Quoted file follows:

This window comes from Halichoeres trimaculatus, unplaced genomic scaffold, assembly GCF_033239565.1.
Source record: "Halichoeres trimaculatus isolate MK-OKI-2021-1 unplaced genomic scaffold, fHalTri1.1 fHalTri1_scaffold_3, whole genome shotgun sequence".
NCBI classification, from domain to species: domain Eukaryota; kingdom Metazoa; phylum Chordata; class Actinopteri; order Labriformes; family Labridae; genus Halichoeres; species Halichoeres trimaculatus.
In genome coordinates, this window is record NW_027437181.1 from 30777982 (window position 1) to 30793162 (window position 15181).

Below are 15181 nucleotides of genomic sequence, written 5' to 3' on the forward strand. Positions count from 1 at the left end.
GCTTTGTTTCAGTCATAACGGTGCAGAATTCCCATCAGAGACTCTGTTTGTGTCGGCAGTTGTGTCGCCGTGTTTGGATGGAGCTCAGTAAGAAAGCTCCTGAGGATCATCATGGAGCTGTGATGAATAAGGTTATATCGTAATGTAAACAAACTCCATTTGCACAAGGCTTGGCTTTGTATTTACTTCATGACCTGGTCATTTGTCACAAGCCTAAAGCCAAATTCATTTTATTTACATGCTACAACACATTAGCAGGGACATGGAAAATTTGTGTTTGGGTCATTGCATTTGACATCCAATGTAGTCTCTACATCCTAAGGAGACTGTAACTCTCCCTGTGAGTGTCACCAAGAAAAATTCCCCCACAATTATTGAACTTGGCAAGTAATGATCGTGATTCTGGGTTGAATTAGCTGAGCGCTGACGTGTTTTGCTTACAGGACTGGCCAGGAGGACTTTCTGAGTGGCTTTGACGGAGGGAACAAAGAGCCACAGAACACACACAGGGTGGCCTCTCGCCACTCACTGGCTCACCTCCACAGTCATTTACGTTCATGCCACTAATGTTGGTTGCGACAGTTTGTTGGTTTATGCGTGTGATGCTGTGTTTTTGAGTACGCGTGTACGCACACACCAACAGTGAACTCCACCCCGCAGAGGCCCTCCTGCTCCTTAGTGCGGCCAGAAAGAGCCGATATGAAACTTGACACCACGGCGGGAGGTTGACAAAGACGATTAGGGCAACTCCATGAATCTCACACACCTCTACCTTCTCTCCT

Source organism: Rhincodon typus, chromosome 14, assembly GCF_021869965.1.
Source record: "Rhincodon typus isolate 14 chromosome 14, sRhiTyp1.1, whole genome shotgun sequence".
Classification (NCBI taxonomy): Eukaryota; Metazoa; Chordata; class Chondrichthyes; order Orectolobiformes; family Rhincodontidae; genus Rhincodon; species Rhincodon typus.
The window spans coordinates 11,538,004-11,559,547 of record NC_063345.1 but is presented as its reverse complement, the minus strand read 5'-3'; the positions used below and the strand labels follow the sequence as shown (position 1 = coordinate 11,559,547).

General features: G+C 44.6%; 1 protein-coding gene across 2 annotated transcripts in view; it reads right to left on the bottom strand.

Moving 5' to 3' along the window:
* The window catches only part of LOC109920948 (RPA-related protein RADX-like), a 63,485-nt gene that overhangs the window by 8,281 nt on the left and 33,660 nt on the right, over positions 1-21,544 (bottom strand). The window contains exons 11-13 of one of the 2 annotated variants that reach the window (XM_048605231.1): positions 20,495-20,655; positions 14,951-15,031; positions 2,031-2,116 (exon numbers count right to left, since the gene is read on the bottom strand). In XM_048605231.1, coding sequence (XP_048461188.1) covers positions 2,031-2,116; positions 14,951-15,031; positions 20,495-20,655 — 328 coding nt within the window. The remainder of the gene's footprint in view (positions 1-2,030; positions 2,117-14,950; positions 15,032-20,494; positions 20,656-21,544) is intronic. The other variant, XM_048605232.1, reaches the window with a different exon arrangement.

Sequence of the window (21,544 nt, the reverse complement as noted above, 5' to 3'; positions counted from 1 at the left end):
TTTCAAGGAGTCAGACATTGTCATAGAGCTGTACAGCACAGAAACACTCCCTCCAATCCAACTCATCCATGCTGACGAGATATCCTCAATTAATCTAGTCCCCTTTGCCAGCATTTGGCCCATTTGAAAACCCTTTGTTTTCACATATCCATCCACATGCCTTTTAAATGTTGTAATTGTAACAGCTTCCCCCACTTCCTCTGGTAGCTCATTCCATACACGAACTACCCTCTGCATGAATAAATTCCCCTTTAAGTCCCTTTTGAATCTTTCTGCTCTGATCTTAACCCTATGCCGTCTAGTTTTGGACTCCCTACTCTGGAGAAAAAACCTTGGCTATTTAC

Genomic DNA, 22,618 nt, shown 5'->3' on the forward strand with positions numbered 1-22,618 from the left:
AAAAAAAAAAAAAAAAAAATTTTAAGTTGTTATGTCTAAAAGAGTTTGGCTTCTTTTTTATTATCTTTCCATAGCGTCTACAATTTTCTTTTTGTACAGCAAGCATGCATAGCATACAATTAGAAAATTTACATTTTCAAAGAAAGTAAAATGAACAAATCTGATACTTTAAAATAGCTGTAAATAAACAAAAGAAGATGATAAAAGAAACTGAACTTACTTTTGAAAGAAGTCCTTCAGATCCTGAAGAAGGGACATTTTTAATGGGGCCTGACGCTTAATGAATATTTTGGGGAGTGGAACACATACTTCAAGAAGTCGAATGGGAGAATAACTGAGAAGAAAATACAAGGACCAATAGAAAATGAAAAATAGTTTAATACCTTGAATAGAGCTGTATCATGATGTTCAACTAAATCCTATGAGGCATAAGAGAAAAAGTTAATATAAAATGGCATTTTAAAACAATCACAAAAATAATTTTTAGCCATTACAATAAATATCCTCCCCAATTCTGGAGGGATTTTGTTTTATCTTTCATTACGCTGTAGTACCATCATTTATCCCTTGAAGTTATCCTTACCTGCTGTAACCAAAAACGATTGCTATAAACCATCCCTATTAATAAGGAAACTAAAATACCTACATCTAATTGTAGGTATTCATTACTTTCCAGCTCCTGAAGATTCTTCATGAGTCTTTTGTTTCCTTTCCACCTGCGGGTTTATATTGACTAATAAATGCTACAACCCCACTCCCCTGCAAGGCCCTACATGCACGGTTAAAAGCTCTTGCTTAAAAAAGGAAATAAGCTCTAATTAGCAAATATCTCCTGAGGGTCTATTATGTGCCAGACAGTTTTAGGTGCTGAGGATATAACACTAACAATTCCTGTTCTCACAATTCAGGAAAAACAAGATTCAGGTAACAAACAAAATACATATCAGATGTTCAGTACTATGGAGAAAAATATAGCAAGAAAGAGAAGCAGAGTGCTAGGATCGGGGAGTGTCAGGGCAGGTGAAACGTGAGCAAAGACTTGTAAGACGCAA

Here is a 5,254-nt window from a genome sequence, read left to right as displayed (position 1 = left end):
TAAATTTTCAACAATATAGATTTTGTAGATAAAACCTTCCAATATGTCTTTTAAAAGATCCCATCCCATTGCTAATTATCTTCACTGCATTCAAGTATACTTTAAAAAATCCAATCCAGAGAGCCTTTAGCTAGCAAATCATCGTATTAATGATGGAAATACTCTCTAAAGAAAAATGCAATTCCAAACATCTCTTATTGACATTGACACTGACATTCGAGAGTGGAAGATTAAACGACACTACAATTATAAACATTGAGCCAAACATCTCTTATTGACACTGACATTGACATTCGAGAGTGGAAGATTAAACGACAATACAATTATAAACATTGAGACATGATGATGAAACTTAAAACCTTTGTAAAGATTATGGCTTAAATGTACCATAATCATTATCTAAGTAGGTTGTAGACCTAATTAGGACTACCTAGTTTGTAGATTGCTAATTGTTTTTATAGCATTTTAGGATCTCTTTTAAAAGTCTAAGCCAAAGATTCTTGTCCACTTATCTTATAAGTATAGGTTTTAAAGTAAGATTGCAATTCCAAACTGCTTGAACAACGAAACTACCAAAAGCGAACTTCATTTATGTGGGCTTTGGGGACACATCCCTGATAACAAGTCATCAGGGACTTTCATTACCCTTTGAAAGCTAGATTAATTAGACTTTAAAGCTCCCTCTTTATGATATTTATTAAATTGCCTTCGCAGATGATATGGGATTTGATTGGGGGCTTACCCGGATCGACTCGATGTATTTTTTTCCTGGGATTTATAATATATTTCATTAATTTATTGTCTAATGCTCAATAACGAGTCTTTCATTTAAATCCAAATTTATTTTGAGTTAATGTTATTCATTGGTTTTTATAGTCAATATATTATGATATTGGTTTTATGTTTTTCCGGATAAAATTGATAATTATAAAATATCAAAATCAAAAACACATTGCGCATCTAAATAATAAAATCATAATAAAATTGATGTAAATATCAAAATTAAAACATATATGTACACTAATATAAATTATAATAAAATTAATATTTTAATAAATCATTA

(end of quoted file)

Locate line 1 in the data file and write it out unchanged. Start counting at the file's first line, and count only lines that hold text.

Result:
This window comes from Halichoeres trimaculatus, unplaced genomic scaffold, assembly GCF_033239565.1.